Recovering From a Concert
Noise can affect our hearing
It’s not about eliminating noise but about reducing noise and “conserving” our hearing. Think of it like having a daily or weekly quota of hearing. As long as you remain under or even stretch to being at capacity, you can listen without incurring long-term damage. Every prolonged hearing session counts toward your limit so “listen” wisely.
Keep ears free of blockage
Earwax naturally falls out of the ear canal, so there’s no need to be aggressive or invasive with Q-tips. These can affect the small and delicate hairs of the inner ear, especially if pushed too far.
If you’re experiencing a sensation of muffled sounds, you might have impacted ear wax blocking your canal. If this is the case, make sure to visit a healthcare professional and they can remove it carefully.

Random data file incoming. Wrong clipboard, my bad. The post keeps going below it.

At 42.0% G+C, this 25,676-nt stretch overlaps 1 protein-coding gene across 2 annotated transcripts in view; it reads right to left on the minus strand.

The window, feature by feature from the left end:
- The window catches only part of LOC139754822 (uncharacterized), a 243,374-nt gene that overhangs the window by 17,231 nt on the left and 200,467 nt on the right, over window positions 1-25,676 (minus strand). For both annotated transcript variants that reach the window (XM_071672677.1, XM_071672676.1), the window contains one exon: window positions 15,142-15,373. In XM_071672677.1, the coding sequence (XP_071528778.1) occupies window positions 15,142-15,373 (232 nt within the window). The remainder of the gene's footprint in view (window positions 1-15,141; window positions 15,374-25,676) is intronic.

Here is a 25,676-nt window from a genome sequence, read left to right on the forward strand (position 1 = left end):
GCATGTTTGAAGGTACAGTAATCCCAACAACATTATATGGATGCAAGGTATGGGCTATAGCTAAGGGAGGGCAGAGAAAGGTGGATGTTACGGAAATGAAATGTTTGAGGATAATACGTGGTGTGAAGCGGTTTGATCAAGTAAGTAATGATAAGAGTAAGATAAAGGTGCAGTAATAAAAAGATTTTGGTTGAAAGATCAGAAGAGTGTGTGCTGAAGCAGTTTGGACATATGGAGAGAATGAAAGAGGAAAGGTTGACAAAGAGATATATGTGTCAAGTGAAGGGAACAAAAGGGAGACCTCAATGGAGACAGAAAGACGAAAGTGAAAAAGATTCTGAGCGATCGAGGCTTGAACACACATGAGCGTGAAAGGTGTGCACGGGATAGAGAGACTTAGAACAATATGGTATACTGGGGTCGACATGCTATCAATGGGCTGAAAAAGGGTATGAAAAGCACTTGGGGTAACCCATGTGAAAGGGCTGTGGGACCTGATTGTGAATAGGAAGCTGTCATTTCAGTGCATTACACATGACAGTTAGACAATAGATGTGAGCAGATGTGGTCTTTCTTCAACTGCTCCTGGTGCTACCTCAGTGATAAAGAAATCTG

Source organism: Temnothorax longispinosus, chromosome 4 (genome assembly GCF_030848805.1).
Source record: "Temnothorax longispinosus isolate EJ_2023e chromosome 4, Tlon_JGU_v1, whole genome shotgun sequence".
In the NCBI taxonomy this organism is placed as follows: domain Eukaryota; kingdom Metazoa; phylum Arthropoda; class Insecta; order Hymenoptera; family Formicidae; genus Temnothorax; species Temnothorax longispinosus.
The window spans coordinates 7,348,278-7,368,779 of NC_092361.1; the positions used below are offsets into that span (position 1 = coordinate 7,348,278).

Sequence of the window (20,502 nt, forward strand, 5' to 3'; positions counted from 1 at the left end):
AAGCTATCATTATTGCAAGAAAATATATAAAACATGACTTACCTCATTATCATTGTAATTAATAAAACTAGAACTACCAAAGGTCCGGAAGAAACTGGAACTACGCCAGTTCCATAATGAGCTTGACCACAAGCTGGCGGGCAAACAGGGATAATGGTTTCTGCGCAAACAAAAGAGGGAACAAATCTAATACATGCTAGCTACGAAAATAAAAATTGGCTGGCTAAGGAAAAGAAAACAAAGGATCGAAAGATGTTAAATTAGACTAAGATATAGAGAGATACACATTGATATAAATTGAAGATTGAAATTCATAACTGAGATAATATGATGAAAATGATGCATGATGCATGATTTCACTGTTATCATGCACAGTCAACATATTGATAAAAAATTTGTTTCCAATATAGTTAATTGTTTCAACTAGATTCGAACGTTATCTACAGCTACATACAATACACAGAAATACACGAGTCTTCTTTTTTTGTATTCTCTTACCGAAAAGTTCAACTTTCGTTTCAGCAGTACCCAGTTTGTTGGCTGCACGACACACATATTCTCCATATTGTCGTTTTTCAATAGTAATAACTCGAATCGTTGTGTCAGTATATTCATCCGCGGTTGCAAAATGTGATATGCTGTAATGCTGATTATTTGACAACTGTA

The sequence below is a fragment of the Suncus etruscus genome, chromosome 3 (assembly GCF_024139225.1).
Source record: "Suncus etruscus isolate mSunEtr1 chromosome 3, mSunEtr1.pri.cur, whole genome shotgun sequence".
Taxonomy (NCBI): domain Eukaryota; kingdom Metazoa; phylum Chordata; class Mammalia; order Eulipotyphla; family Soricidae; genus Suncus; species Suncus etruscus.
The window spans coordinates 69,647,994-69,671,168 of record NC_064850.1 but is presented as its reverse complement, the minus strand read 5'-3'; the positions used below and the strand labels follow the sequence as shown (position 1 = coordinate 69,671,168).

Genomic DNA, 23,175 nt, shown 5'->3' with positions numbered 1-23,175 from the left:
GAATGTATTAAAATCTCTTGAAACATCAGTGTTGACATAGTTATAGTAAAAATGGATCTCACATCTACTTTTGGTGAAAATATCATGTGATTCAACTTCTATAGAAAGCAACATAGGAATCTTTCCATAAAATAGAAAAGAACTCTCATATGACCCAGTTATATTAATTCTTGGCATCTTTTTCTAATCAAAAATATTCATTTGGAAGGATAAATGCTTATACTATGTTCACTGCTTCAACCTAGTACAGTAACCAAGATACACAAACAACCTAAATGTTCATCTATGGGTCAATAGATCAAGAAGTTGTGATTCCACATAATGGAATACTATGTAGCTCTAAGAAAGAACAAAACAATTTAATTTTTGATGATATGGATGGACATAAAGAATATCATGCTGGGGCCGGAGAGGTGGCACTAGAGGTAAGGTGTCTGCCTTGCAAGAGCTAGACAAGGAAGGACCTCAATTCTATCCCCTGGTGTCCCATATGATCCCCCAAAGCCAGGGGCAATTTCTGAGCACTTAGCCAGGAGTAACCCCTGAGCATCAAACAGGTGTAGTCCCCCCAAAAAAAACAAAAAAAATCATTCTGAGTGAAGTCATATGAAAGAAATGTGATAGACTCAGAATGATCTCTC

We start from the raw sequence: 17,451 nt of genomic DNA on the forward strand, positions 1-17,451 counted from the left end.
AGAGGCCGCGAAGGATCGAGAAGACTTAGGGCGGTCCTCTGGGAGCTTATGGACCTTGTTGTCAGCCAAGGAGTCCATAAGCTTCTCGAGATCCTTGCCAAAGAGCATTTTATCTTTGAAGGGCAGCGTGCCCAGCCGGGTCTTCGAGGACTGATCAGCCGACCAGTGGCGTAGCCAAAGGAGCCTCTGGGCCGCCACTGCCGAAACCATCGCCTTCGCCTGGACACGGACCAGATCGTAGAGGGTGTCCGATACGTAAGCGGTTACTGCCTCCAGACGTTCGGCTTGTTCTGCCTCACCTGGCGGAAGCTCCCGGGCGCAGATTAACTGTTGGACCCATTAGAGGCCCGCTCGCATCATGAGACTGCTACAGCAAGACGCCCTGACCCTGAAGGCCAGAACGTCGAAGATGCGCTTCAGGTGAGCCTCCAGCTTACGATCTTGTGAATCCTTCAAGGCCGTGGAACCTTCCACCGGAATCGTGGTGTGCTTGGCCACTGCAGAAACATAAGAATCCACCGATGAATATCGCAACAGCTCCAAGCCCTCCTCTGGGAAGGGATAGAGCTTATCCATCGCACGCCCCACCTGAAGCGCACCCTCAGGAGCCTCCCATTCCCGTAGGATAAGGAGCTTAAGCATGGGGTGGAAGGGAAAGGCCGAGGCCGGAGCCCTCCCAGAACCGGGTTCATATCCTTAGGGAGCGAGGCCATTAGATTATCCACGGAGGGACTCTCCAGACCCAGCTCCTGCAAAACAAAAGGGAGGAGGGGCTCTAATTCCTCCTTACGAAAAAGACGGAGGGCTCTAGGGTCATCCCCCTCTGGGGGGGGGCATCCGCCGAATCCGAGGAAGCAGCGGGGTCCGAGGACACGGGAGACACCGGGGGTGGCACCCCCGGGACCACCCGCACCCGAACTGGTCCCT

Playing white noise or relaxing sounds
After a concert full of louder-than-usual sounds, over a prolonged period, what your ears need are a healing “counter” sound — white noise. White noise cancels out the sharp highs and lows of loud music. It works by reducing the difference between background sounds and those “peak” noises.
Limit how much alcohol you drink
Experiencing aural fullness or pressure in the ear canal is quite a common side effect of prolonged exposure to loud music. But alcohol increases blood pressure, which increases the flow of blood to your ears, the area behind, the tops of your eyes and the base of your neck. This can exacerbate the effect of ringing and pressure in your ears.
Music is one of those rare pleasures that cut right to the heart of human emotionality, latch on, and never let go. We can use music to unwind, de-stress, enhance the meaning of art, speak to us and evoke higher states such as love and compassion. We can use it to convey profound values of social justice and to set a mood.